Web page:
The historic Stagecoach Inn in Salado is looking better than new – Entertainment & Life – Austin 360

Like many Central Texans, Clark Lyda remembers stopping off with his family at the Stagecoach Inn in Salado, an old road getaway 50 miles north of Austin.

“Yes, I remember the silent puppies, the tomato aspic, the strawberry kiss and the iced tea,” says Lyda with a grin. “All the waitresses were old women. No alcohol. It was all so quiet.”

And historically.

As early as 1852, a stage line was established between Austin and Waco with an intersection on the picturesque Salado Creek. The oldest parts of the current hotel complex date back to 1861. According to the Texas Handbook, Sam Houston, George Custer and Jesse James stayed at the Shady Villa Hotel.

The iconic restaurant in the timber frame construction didn’t arrive until 1943 when Ruth and Dion Van Bibber bought the old Shady Villa. It has hardly changed in the next few decades. The waiter rattled off the Prix Fixe menu, which contained an odd selection – tomato aspic? “Really?” – To a young, attentive Lyda that would have seemed like a relic from an earlier historical era.

A modern motel was added in the 1950s when the interregional highway now known as Interstate 35 ran west of Salado, a village that had become a handicrafts mecca in the early 20th century.

The whole affair felt floating in amber, never to change no matter how much was going on in Austin and the rest of the world.

The Stagecoach Inn was changed in the form of an intermediate owner who neglected the place. Then road crews came to expand Interstate 35 and starve Salado’s quaint Main Street – and with it the Stagecoach Inn – for five years.

But Lyda, a successful restaurateur, former member of the Georgetown city council and most recently developer of the Commodore Perry and Music Lane projects in Austin, could see the shimmer under the crust of time. He bought the recently closed Stagecoach Inn in 2015 and soon became involved in the project by his Williamson County partners David Hays and Austin Pfiester.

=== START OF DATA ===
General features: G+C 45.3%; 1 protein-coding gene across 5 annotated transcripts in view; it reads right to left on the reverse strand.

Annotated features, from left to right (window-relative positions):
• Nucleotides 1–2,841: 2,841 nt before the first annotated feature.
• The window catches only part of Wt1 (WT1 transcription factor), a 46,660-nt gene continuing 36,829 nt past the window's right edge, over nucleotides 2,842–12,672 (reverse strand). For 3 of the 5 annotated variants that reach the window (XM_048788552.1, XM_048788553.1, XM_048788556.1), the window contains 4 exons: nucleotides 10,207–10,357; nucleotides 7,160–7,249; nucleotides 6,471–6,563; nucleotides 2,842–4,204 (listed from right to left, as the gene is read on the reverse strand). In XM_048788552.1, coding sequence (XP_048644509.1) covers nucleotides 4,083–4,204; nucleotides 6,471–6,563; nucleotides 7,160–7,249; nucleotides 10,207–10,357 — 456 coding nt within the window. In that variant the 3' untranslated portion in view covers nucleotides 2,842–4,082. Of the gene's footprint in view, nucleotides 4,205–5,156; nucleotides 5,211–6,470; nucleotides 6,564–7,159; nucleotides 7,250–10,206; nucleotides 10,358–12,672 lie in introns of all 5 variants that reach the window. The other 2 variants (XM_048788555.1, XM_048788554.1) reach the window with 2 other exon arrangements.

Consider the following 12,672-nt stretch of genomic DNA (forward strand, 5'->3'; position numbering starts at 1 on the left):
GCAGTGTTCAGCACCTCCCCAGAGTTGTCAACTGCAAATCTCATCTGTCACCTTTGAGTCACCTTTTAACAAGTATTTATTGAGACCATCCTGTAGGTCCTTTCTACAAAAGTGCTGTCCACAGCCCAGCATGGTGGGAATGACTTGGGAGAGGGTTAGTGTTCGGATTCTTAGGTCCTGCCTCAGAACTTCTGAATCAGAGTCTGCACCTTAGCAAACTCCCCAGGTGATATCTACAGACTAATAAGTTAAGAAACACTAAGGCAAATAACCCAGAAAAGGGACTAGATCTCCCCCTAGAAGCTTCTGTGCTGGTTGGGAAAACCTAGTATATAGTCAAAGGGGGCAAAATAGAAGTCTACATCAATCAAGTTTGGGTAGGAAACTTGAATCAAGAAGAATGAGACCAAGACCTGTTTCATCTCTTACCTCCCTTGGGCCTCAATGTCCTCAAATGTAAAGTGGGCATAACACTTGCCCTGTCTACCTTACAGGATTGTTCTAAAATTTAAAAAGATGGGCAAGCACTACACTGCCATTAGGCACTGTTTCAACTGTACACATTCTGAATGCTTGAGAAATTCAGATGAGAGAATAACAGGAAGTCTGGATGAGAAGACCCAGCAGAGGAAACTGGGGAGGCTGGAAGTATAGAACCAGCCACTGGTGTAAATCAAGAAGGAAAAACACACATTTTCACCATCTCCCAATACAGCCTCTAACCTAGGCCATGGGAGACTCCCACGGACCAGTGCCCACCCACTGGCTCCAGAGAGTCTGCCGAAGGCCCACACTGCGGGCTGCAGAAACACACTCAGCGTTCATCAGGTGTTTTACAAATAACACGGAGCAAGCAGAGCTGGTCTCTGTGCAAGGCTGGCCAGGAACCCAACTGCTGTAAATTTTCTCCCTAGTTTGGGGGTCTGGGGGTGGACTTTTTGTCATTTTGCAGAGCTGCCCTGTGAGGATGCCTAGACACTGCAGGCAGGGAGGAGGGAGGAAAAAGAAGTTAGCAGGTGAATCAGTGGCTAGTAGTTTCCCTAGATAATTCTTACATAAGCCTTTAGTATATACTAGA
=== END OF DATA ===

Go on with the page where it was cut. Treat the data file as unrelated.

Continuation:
Two years ago, Lyda reopened the Stagecoach Inn restaurant with La Corsha Hospitality Group, who led the reopening of Green Pastures as Mattie’s.

The restaurant has an inviting lobby and full bar, and offers a new menu with elements that are reminiscent of the past but are prepared in harmony with some of the most inventive dishes in Austin. The silent pups, tomato aspic, and chicken salad are back, but with distinct twists and turns.

At the beginning of this year, Lyda opened the first 48 completely renovated motel rooms. Currently discounted rates range from $ 139 to $ 169, and are not far from what would be a Hampton Inn these days. In addition to the 48 luxury rooms, the hotel offers a heated and cooled pool and sensitive landscaping with rain-covered bays, palm trees and extensive green areas that replaced a crumbling parking lot.

“The hotel doors are tailor-made,” emphasizes Lyda, “and are painted red, blue, green and yellow, which sets them apart.”

Soon 52 more rooms will complete the courtyard, and a sound screen is planned to block the noise from the freeway. The renovation of the old conference center next to the creek will be part of the next phase of construction, along with additional landscaping to open up the portion of the property that gently slopes down to Salado Creek.

Roots in central Texas

While some Austin developers are swinging oversized personalities, Lyda, 58, who hails from an old ranch and investment family in central Texas, remains inconspicuous. When asked, the empathetic Lyda often answers thoughtfully but sardonically.

When asked what his favorite real estate projects were, for example, he answers with typically dry humor.

“I hate them all,” he says. “By the time they’re built I’m so tired of all the problems and compromises that I’m ready to forget about them. They leave a sour taste in my mouth. But I do projects that no one else wants to do because I am . ” persistent, impractical and actually I like the creative process. I get to work with really talented people, amazing people who make a difference. “

His father, Don M. Lyda, was born in 1920 and grew up in rural Burnet County. After graduating from the University of Texas with a degree in accounting and piloting during World War II, the elderly Lyda got into banking, accounting, real estate and charity work in Austin, particularly United Way. As a chartered accountant, he owned and operated a ranch near Florence, not far from Salado.

He died in 1992 and is in Lyda Cemetery on the ranch.